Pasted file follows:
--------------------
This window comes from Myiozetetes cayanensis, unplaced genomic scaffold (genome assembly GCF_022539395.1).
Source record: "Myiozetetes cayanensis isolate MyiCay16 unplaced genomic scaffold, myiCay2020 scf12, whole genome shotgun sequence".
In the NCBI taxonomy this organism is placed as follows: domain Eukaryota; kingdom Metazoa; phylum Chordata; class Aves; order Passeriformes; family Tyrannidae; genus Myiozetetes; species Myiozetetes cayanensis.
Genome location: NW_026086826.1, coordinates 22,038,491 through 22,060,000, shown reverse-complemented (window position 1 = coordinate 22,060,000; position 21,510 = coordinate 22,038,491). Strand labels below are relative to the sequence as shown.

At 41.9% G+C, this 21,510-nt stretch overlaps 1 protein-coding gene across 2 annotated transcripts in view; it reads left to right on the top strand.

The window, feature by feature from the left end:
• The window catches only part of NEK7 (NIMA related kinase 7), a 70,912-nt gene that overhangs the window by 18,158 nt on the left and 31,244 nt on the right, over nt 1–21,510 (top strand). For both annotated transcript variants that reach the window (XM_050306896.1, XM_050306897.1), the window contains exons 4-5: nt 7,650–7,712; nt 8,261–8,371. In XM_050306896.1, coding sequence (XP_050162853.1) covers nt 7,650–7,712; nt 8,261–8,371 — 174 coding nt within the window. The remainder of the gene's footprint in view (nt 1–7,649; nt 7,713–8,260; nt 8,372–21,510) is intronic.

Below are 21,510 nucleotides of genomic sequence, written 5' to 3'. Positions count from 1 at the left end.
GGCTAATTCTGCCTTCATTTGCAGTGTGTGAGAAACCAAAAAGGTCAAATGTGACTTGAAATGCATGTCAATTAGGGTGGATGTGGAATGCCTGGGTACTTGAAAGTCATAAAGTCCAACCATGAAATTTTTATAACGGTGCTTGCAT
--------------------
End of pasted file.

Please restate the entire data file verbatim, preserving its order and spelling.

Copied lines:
This window comes from Myiozetetes cayanensis, unplaced genomic scaffold (genome assembly GCF_022539395.1).
Source record: "Myiozetetes cayanensis isolate MyiCay16 unplaced genomic scaffold, myiCay2020 scf12, whole genome shotgun sequence".
In the NCBI taxonomy this organism is placed as follows: domain Eukaryota; kingdom Metazoa; phylum Chordata; class Aves; order Passeriformes; family Tyrannidae; genus Myiozetetes; species Myiozetetes cayanensis.
Genome location: NW_026086826.1, coordinates 22,038,491 through 22,060,000, shown reverse-complemented (window position 1 = coordinate 22,060,000; position 21,510 = coordinate 22,038,491). Strand labels below are relative to the sequence as shown.

At 41.9% G+C, this 21,510-nt stretch overlaps 1 protein-coding gene across 2 annotated transcripts in view; it reads left to right on the top strand.

The window, feature by feature from the left end:
• The window catches only part of NEK7 (NIMA related kinase 7), a 70,912-nt gene that overhangs the window by 18,158 nt on the left and 31,244 nt on the right, over nt 1–21,510 (top strand). For both annotated transcript variants that reach the window (XM_050306896.1, XM_050306897.1), the window contains exons 4-5: nt 7,650–7,712; nt 8,261–8,371. In XM_050306896.1, coding sequence (XP_050162853.1) covers nt 7,650–7,712; nt 8,261–8,371 — 174 coding nt within the window. The remainder of the gene's footprint in view (nt 1–7,649; nt 7,713–8,260; nt 8,372–21,510) is intronic.

Below are 21,510 nucleotides of genomic sequence, written 5' to 3'. Positions count from 1 at the left end.
GGCTAATTCTGCCTTCATTTGCAGTGTGTGAGAAACCAAAAAGGTCAAATGTGACTTGAAATGCATGTCAATTAGGGTGGATGTGGAATGCCTGGGTACTTGAAAGTCATAAAGTCCAACCATGAAATTTTTATAACGGTGCTTGCAT